THE closure of the Greater Union cinema in Mosman comes as further proof of troubles in the Australian film industry.
While local filmmakers find it difficult to get work, and film, as an investment proposition, has retreated from fashion, the closure has underscored the impact of falling audiences.
It is the seventh picture theatre to close in Sydney since 1999.
Greater Union’s owner, Amalgamated Holdings Limited, put up a sign outside the Mosman building last week announcing the closure.
”A business decision had to be made on the viability of the cinema,” the sign said, adding that the announcement was made with ”great regret”.
The final screenings were on Australia Day.
AHL’s NSW promotions manager, Ben Rutherford, said the company would be making no further comment about the future use of the cinema.
Greater Union tore down a striking art deco theatre that had operated on the site since 1937 under various names including the Kings, Classic and Village to build the new twin-screen Mosman Cinema Centre.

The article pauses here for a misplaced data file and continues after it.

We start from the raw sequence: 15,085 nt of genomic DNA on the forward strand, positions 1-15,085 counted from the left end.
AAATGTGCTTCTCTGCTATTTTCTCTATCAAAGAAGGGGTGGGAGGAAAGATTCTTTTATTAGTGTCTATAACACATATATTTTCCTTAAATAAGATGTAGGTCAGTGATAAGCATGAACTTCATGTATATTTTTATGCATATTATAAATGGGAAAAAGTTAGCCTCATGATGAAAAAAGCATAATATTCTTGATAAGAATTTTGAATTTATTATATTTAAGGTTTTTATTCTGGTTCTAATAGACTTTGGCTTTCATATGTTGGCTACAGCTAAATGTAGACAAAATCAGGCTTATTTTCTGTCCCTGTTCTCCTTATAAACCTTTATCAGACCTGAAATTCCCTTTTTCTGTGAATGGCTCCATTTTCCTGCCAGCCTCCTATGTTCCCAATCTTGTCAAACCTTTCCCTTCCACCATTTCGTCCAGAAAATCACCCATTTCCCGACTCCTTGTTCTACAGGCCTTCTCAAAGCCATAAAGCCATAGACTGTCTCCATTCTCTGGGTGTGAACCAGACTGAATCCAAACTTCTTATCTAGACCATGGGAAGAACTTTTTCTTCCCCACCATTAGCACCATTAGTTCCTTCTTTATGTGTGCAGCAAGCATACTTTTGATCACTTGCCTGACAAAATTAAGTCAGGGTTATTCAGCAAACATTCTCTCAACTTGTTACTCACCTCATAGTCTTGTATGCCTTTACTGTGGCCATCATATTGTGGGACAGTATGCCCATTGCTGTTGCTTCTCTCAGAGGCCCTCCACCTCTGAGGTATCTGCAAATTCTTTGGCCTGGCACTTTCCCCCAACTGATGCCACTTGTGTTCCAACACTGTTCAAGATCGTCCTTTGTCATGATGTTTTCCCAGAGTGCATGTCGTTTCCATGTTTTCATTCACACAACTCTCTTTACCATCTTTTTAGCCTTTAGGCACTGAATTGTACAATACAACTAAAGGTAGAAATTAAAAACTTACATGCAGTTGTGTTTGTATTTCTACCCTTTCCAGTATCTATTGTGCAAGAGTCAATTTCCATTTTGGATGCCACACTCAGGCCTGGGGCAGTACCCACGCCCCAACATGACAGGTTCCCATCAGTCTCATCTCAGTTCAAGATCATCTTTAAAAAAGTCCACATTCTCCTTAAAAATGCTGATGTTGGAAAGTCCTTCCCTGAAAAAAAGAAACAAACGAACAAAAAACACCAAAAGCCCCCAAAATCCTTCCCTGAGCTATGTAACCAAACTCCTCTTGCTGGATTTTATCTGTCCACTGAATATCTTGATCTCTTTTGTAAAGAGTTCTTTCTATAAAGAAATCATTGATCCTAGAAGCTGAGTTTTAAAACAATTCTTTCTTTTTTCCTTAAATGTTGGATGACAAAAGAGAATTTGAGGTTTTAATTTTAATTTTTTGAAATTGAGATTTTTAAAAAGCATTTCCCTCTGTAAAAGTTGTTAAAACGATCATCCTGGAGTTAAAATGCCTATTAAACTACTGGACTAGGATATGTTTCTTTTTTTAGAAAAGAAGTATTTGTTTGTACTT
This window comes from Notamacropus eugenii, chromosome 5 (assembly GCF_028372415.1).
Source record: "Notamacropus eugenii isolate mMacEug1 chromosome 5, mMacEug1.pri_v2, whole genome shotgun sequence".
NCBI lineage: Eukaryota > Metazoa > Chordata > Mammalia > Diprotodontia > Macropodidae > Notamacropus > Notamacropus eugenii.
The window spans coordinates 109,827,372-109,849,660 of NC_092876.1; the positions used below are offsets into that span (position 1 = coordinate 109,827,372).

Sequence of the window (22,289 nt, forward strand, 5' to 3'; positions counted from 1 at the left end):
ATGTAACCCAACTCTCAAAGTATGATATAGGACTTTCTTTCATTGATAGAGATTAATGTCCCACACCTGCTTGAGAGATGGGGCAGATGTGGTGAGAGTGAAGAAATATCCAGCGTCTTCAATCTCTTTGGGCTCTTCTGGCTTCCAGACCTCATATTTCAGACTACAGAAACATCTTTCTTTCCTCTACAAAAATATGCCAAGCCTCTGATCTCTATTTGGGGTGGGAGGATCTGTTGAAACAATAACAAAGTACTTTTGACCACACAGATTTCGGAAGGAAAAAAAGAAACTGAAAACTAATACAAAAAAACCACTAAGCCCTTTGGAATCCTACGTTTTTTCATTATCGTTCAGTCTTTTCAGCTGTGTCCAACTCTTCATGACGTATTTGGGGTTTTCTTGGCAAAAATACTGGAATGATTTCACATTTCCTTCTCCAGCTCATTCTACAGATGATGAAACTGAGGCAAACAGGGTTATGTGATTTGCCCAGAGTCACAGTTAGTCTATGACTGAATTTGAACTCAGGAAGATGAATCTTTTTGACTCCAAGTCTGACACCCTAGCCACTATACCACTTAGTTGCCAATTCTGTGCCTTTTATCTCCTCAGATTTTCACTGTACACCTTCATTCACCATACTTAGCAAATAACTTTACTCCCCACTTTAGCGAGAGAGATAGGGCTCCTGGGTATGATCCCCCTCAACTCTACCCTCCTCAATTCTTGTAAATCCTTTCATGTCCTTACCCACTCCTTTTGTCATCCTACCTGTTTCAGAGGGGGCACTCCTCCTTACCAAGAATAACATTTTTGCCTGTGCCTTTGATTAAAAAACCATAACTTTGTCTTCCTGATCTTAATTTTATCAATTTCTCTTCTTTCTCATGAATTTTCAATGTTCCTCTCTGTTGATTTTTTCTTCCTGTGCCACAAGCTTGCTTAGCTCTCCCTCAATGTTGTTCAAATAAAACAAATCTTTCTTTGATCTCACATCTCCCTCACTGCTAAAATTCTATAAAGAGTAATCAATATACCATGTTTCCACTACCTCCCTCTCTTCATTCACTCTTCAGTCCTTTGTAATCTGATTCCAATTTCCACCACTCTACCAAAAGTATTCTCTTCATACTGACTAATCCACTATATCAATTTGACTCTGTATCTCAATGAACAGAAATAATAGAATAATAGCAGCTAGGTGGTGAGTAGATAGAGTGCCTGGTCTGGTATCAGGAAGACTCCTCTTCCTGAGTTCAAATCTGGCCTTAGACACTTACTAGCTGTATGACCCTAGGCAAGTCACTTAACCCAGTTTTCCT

It opened in 1988, a few months after the classically restored six-screen Hayden Orpheum Picture Palace opened about a kilometre away in Cremorne after a $2.5 million renovation.
In recent years the Mosman complex suffered massively declining patronage.
AHL has had preliminary discussions with Mosman Council about the future of the site.
John Carmichael, director of the council’s environment and planning department, said the council was interested in creating a ground floor bus bay to relieve congestion at peak hours at Spit Junction.
The council’s new local environment plan allows for extra height in exchange for a bus bay being incorporated into any new redevelopment. ”However, [the] council has not received any development application so it is too early to comment,” he said.
Theatres that have closed in recent years include Palace Cinemas in Oxford Street, Stanmore’s Globe, North Sydney’s Walker Street, the Dendy in Martin Place, the Valhalla in Glebe and the Village Twin in Double Bay.